It’s impossible to know what hits other people’s radars but I’m pretty confident he didn’t see my tweet, much less have an opinion on it. He has his groove and lane and that’s where he will stay. But, let’s say he puts out his new book and there’s no mention of the originators’ research and he has what we might call less than ideal citational politics. Do we storm the castle at dawn? Let it go? 

Once upon a time, a woman we both knew and loved suggested that many people in the field often think alike. I also find that there are many people who don’t know what they don’t know, and when they have new experiences or make new discoveries in their own work, it’s easy to think they are novel discoveries. This happened to me when I used grounded theory to investigate resistance in my writing workshops and studio. I grounded the first two cycles of research in the lived experiences of the people I was trying to serve--my students. And the “make writing” stuff rose to the service. Those were codes in the data, and well--I sure felt that those discoveries were unique. It wasn’t until I did that third round of research, which compelled me to return to the “literature of the field” that I realized otherwise. To be sure, I had to research outside of the field of English/language arts (and you pushed me here--go look at anthropology and history and linguistics you said, although you might not remember…you did). I found multiliteracy researchers there. That’s when I became friends and colleagues with Trevor Aleo. J. Palmeri. Shawna. They were reading widely as well, and multimodal composition was a thing. The difference in what my research surfaced was process…the make writing stuff is about making the process of writing multimodal and not just aiming for multimodal final compositions.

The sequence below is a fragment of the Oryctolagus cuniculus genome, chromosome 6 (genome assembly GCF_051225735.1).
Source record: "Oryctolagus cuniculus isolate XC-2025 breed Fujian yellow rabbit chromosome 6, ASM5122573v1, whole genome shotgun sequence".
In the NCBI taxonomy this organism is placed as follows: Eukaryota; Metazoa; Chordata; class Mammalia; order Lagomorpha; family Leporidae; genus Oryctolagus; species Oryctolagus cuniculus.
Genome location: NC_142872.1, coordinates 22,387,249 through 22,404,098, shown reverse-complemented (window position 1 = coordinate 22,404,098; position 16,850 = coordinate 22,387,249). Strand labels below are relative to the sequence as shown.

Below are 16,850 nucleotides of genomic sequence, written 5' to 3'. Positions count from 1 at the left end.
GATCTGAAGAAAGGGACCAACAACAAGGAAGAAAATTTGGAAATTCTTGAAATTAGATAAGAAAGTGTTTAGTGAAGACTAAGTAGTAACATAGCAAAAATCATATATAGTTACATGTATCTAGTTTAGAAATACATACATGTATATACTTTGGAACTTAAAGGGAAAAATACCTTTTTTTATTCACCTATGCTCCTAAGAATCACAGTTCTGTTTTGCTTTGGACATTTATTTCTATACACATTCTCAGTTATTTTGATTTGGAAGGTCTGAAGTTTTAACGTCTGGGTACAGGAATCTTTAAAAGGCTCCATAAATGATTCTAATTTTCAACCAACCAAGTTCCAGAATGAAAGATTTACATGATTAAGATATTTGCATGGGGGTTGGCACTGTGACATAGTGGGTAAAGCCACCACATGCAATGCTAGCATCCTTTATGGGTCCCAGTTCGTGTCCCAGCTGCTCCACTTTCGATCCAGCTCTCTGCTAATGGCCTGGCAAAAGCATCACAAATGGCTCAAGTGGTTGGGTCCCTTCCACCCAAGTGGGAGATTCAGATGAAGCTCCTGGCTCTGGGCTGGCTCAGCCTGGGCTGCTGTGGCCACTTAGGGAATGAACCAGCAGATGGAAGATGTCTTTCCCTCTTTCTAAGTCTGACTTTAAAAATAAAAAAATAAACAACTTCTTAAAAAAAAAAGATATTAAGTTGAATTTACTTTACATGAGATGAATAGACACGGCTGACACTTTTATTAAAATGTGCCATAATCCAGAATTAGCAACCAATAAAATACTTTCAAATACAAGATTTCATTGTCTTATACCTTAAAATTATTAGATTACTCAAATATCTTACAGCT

I try to keep this in mind whenever anyone in the field appears to be making claims without citing their sources. Pedagogical documentation is Carlina Rinaldi and Loris Malaguzzi’s baby, I think. Harvard’s Project Zero folks do much with visible learning as well, and there is a Venn diagram there. And the thrust of Hattie’s research is about knowing our impact as instructors, so he’s a part of this conversation as well. 

I don’t know that Doug knows Reggio-inspired educators. I am certain he doesn’t know me. He likely may not know Silvia Tolisano and Janet Hale’s work with documentation either. But you’d think he was aware of Project Zero and Hattie. 

Storm the castle at dawn? Uh, no. Never been my style. I tend to let things go because often, what I view as “my work” isn’t “my” work alone, and at the end of the day, I tend to think that the whole point of publishing and sharing is to ensure that teachers--and especially students--are getting access to good practice. We need lots of voices here. Doug has huge reach--good for him and them. I think there is much to suggest he hasn’t done deep research here and just doesn’t know what he hasn’t bothered to know. 

Do you, from where you sit and engage in the discourse, see value in naming people directly who are saying less than kind things about a teacher or teachers in general? Do you subscribe to naming and calling out/in, ignore and hope they go away? Something else?